I like my metal like I like my coffee: black, sludgy, and full of distortion. While this might make for a disgusting and confusing coffee, it does make for some rather excellent (and ridiculously heavy) metal. I am, of course, talking about doom metal; the lazy cousin of death metal who can’t be bothered to play at face-melting speeds, and instead chooses to trudge along at a grim pace, dishing out riffs so crushingly heavy that death metal sounds like Kidz Bop in comparison. The young Minnesotan quartet Circadian Ritual have managed to embody all of this in their debut self-release, Circadian Ritual.
On first glance, Circadian Ritual looks like a relatively short album, spanning only four tracks. However, in true doom metal fashion, each track lasts well over ten minutes long; with the aptly titled “Ethereal Monolith” dominating the album, weighing in at 13 minutes. The track itself opens with a slow, crawling pace, featuring lead guitarist Rick Parsons and bassist Ben Shaffer, with Parsons’ tonal riffs intertwining with Shaffer’s deep, heavily distorted bass guitar, creating an intense infusion which I have rarely heard to be paralleled. The track acts as an instrumental until four and a half minutes in, when vocalist Jake Quittshreiber makes his grand appearance, roaring ferociously.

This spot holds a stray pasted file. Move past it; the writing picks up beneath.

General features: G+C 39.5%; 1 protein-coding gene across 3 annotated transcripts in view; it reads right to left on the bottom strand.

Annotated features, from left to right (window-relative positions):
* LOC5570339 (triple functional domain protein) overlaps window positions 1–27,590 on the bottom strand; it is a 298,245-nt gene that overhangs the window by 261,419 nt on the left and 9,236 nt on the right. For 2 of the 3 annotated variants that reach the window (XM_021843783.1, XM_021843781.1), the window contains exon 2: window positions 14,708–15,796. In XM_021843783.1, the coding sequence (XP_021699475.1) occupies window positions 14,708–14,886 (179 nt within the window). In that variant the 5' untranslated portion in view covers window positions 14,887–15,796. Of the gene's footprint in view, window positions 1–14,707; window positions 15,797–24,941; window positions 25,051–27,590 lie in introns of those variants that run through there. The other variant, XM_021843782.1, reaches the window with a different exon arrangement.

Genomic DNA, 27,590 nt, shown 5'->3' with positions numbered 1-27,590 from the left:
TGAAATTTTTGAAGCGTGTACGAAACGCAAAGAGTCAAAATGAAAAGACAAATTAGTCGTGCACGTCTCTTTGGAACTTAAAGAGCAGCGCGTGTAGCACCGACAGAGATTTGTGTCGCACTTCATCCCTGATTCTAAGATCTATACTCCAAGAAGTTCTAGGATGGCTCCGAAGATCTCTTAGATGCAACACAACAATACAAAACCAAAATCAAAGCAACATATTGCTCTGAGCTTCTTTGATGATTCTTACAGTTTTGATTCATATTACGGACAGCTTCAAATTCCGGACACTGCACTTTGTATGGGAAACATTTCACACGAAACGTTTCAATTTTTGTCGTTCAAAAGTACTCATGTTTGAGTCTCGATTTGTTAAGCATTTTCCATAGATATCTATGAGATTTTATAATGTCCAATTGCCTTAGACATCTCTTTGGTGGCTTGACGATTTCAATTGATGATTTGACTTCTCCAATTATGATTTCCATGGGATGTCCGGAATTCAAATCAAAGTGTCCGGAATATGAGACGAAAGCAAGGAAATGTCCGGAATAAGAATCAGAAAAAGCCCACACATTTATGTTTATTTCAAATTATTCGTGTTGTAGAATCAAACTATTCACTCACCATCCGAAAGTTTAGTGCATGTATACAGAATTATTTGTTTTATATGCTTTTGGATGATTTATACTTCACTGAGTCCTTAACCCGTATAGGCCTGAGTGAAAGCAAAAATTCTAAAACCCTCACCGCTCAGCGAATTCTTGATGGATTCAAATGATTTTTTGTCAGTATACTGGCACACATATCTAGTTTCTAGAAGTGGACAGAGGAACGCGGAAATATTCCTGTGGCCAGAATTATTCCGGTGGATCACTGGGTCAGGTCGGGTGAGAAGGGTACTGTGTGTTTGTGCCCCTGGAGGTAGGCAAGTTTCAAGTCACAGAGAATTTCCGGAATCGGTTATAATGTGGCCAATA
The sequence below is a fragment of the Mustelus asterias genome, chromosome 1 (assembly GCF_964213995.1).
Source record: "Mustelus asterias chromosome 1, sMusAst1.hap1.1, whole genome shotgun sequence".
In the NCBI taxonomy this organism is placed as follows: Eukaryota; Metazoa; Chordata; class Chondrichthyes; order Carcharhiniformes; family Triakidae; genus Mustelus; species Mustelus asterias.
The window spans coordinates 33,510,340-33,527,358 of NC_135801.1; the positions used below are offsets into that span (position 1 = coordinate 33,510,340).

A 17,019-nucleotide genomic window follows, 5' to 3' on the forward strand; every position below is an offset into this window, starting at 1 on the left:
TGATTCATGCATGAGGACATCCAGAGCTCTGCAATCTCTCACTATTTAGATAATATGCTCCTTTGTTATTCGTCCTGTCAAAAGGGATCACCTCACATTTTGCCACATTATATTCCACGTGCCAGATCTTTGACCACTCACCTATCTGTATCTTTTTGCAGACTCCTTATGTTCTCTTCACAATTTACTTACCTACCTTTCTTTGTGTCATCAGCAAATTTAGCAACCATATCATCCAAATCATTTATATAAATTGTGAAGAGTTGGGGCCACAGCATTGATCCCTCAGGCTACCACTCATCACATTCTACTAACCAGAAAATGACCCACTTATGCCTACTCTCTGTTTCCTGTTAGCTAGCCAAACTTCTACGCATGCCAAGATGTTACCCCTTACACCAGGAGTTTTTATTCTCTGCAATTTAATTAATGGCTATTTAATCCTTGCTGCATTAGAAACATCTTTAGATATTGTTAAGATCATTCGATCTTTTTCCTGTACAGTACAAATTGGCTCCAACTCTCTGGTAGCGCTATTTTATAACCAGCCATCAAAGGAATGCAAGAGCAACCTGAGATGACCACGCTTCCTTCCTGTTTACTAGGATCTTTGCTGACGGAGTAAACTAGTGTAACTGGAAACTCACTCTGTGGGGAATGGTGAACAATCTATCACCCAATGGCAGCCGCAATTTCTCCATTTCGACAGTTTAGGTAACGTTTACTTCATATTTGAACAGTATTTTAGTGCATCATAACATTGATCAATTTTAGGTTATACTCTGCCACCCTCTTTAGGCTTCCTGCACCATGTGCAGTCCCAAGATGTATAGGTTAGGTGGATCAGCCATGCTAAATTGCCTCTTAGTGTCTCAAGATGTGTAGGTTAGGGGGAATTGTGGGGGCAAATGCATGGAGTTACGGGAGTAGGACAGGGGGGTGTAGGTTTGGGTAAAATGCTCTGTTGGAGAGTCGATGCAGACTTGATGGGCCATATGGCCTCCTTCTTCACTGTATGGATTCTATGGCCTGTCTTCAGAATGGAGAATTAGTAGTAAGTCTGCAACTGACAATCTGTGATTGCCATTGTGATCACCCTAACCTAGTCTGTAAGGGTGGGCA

Unlike so many modern heavy metal bands, Quittshreiber’s voice is not an angry shout or an incomprehensible scream, but a throaty, hoarse-sounding bark; entirely intimidating yet clearly defined managing to be both ferocious but still understandable at the same time. “Ethereal Monolith” comes together piece by piece; first the guitars, then the drums, then the vocals, until the entire band are playing together as one, culminating in a triumphant wall of sound: a sludgy, slow, yet incredibly barbaric, sounding metal.
This is very much how the entirety of Circadian Ritual continues on; an unbelievably heavy mass of distorted guitars and harsh vocals with all the speed of a funeral procession, something which comes together so perfectly. There is a real feeling of unrest and disaster to the album too, with drummer Jim Clark occasionally going against the tempo of the song, or Parson playing an atonal mess of notes, both deliberate inclusions to heighten the feeling of impending doom. The level of intricacy and dedication from Circadian Ritual is simply astounding. They’ve created an album which has managed to capture the core of what the doom metal genre ‘is’; a feeling of melancholy and tragedy achieved through a harsh, slow, and heavy style of play.
Certainly an album that any fan of heavy metal should listen to immediately, Circadian Ritual is out now and available as a download or a limited release cassette here.